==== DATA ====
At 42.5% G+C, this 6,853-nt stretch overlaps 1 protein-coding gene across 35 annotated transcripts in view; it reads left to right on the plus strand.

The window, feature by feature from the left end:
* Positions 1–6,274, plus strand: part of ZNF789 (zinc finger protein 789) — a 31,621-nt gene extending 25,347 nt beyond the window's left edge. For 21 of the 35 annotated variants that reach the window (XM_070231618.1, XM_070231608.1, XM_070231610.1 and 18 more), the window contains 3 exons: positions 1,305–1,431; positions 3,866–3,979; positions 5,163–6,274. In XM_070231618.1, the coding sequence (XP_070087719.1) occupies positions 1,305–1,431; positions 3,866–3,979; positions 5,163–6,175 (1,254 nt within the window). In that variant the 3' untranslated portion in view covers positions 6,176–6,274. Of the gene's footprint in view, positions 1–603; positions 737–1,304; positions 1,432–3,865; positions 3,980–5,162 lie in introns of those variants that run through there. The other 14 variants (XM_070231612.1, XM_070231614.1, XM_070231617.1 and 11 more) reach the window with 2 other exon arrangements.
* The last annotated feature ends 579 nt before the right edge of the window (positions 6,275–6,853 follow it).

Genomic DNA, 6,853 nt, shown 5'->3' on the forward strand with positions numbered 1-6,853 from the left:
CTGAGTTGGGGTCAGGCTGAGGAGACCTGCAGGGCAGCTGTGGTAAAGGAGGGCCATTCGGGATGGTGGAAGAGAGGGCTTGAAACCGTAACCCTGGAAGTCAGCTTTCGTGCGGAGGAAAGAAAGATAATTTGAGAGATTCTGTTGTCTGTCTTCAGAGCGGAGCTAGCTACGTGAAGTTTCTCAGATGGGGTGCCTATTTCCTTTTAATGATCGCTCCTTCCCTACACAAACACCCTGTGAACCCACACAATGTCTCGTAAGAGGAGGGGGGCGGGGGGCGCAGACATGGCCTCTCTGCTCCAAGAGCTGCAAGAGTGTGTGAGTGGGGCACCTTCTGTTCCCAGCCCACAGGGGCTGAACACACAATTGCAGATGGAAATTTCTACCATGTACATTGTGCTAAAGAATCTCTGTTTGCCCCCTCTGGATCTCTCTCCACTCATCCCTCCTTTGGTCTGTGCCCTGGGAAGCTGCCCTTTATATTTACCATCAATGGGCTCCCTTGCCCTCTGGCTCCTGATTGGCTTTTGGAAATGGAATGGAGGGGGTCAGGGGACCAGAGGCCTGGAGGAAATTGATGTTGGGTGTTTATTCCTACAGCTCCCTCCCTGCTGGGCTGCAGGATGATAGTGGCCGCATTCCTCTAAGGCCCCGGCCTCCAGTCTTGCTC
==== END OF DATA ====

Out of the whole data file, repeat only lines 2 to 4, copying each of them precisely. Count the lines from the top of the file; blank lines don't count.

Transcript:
The window, feature by feature from the left end:
* Positions 1–6,274, plus strand: part of ZNF789 (zinc finger protein 789) — a 31,621-nt gene extending 25,347 nt beyond the window's left edge. For 21 of the 35 annotated variants that reach the window (XM_070231618.1, XM_070231608.1, XM_070231610.1 and 18 more), the window contains 3 exons: positions 1,305–1,431; positions 3,866–3,979; positions 5,163–6,274. In XM_070231618.1, the coding sequence (XP_070087719.1) occupies positions 1,305–1,431; positions 3,866–3,979; positions 5,163–6,175 (1,254 nt within the window). In that variant the 3' untranslated portion in view covers positions 6,176–6,274. Of the gene's footprint in view, positions 1–603; positions 737–1,304; positions 1,432–3,865; positions 3,980–5,162 lie in introns of those variants that run through there. The other 14 variants (XM_070231612.1, XM_070231614.1, XM_070231617.1 and 11 more) reach the window with 2 other exon arrangements.
* The last annotated feature ends 579 nt before the right edge of the window (positions 6,275–6,853 follow it).